Aspen Institute plans party to celebrate Paepcke reopening
ASPEN – The Aspen Institute will revisit its roots and unveil a glimpse of its future Sunday, June 27, when it holds a celebration to reopen the Walter Paepcke Memorial Building after 10 months of renovations.
Roaring Fork Valley residents and visitors are invited to drop by to see the new facility, bring a picnic lunch to eat on the campus and attend events that will be free and open to the public throughout the day, said Amy Margerum, executive vice president of operations.
The celebration will feature tours of the Paepcke building from 10 a.m. to 4:45 p.m. Refreshments will be served.
From 10 a.m. to 11:15 a.m., there will be a presentation called, “Why Goethe? Why 1949? Why Aspen? – Walter Paepcke and the Birth of The Aspen Institute” by Steven Wickes, director of the Institute’s Society of Fellows. That will be followed with a performance honoring the history of Aspen by the Aspen Historical Society Players.
From 11 a.m. to 12:30 p.m., Gwen Chanzit of the Denver Art Museum will make a presentation on “The Genius and Relevance of Herbert Bayer.”
Short film screenings will be featured between 1 and 2:30 p.m.
The celebration will conclude from 3:15 to 4:30 p.m. with a live performance by Anna Deavere Smith honoring the Paepcke family, along with a presentation by Aspen Institute President and CEO Walter Isaacson on “The Role of The Aspen Institute in the World Today.”
The Institute spent about $11.4 million to renovate the nearly 50-year-old Paepcke building, the hub of the Aspen Meadows campus, Margerum said. Work started in August and will be completed right before the grand opening.
The bulk of the funds were raised from three couples: Evelyn and Leonard Lauder; Gail Neeson and Stefan Edlis; and Lynda and Stewart Resnick. Each couple donated $3 million, Margerum said. The community celebration is sponsored by American National Bank and Shaw Construction.
The interior rooms of the 18,500-square-foot building were essentially gutted while the historic integrity of the exterior was preserved, said Jim Curtis, project manager for the Institute. The Paepcke building was designed by Herbert Bayer and Fritz Benedict, so razing the building was never considered, Margerum said. The interior was lightened up significantly and given a much fresher look and feel.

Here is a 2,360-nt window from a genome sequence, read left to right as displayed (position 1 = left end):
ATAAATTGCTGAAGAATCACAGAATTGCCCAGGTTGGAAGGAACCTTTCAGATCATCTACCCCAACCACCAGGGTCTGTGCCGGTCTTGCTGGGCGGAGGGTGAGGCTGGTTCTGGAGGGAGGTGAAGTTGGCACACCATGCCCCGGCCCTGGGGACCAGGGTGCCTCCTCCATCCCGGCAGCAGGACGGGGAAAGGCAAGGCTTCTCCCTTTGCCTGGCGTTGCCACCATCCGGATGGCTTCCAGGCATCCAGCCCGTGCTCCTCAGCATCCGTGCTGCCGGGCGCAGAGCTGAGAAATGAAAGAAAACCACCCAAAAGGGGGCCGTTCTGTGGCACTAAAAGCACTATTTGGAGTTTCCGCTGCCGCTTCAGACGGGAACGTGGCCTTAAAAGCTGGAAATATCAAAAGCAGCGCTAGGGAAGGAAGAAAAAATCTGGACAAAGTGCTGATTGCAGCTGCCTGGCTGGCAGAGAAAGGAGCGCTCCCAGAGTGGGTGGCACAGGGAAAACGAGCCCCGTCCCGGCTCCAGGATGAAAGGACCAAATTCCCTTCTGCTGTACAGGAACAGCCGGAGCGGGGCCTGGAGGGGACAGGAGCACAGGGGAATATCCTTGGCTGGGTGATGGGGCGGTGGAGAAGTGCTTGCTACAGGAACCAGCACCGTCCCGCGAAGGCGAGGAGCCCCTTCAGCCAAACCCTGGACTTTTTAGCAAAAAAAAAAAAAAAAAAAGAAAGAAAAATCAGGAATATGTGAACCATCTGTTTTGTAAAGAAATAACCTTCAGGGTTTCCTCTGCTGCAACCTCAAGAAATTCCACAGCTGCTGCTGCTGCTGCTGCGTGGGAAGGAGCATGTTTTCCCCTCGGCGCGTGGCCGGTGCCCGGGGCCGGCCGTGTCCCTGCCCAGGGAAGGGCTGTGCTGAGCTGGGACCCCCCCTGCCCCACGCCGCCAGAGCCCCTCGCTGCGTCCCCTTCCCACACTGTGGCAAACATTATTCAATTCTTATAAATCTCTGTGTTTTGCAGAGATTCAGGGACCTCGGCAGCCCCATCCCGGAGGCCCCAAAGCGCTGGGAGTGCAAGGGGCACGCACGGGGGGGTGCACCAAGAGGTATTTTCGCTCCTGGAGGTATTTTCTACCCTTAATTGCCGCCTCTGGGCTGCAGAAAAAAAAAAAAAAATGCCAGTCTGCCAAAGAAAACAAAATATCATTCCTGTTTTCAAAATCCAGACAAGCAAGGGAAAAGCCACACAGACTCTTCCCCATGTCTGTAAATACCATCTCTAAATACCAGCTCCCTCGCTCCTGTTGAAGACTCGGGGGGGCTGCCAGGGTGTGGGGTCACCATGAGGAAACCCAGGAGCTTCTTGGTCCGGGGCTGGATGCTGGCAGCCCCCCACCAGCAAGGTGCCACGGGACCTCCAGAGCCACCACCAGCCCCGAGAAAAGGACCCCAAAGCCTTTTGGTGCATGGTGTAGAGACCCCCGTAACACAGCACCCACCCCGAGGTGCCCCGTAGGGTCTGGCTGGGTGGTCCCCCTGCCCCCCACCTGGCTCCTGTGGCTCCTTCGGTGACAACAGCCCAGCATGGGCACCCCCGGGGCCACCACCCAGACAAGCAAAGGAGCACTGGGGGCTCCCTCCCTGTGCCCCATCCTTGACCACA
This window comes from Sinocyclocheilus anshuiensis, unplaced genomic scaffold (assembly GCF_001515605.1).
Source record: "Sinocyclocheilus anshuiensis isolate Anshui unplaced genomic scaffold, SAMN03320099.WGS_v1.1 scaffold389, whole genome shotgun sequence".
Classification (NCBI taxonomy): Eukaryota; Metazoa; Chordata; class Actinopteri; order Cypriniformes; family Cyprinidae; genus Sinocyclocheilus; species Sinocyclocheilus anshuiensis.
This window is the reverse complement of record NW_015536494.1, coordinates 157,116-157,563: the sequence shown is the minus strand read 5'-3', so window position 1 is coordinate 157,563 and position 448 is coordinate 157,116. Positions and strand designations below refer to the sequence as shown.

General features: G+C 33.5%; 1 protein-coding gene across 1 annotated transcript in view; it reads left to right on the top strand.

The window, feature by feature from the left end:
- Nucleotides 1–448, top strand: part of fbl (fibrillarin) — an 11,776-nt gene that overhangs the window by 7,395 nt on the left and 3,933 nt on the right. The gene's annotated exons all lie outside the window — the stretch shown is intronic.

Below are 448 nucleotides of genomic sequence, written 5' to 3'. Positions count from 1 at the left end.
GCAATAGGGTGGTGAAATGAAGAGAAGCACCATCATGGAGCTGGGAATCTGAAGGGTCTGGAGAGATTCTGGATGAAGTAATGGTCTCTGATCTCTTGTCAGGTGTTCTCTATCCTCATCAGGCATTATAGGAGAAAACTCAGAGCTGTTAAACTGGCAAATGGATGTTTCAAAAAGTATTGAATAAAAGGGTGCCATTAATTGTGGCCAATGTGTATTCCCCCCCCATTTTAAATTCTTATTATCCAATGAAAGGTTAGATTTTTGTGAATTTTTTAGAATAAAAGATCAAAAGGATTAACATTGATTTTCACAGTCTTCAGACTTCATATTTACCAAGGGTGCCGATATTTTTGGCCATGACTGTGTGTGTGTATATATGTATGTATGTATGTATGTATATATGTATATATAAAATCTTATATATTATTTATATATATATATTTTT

The history room/library and gallery, to the right as you enter the lobby, were made more visible with glass doors. “Before you didn’t even know they existed,” Curtis said.
New glass was installed in the lobby skylight. The foyer was enlarged by sliding the projection room farther into the auditorium, and a skylight was installed in the foyer.
The rear of the auditorium was expanded by 600 square feet and 64 seats were added. The seating increased from 346 to 410. The back of the auditorium used to pinch in toward the entrances/exits. But by punching out the walls a bit, the auditorium is more the classic “V” shape from stage to rear. Movable garage-style doors were added to provide sunlight and fresh air when possible, and the fin windows can be opened for ventilation.
Lighter-colored wood was added throughout the auditorium, and the chairs were reupholstered with blue fabric. The Ann W. Richards Stage received light wood veneers, updated theatrical lighting and cinematic electronics that include 3-D capability. The auditorium will also have surround sound.
The unique design of the ceiling panels was retained even though the roof had to be replaced. The idea when the building was constructed in 1961-62 was to use escaping heat to melt the snow, Curtis said. Now the emphasis is on efficiency. Insulation was added throughout the building, and double-pane windows replaced the single panes. Staff offices had the carpets replaced for the first time in decades and had heat added. Curtis said he doesn’t believe there had been a major renovation of the interior since it was dedicated in 1963.
Curtis and Shaw Construction found a few surprises during the renovation. The duct work turned out to be cardboard with aluminum foil lining the insides. He said about 50 percent of the construction budget went toward invisible necessities like structural improvements and the heating and cooling system.
The improvements to energy efficiency are expected to reduce energy consumption by 45 to 55 percent, Curtis said. A geothermal system was installed to handle a major portion of the heating and cooling. In addition, the Institute will buy wind power for some of its remaining energy use. Curtis was uncertain if the energy efficiency steps will make the building carbon-neutral.
The geothermal pond and infrastructure were paid for from contributions made by John and Ann Doerr and Greg and Karen Amadon, Margerum said.
Curtis said people attending The Aspen Institute’s various events this summer will find a Paepcke building that honors its past by sticking with the Bayer-Benedict design, but is also prepared for another 50 or so years of service through the renovations.
“I think it’s a light touch,” Curtis sad. “Hopefully people will like it.”
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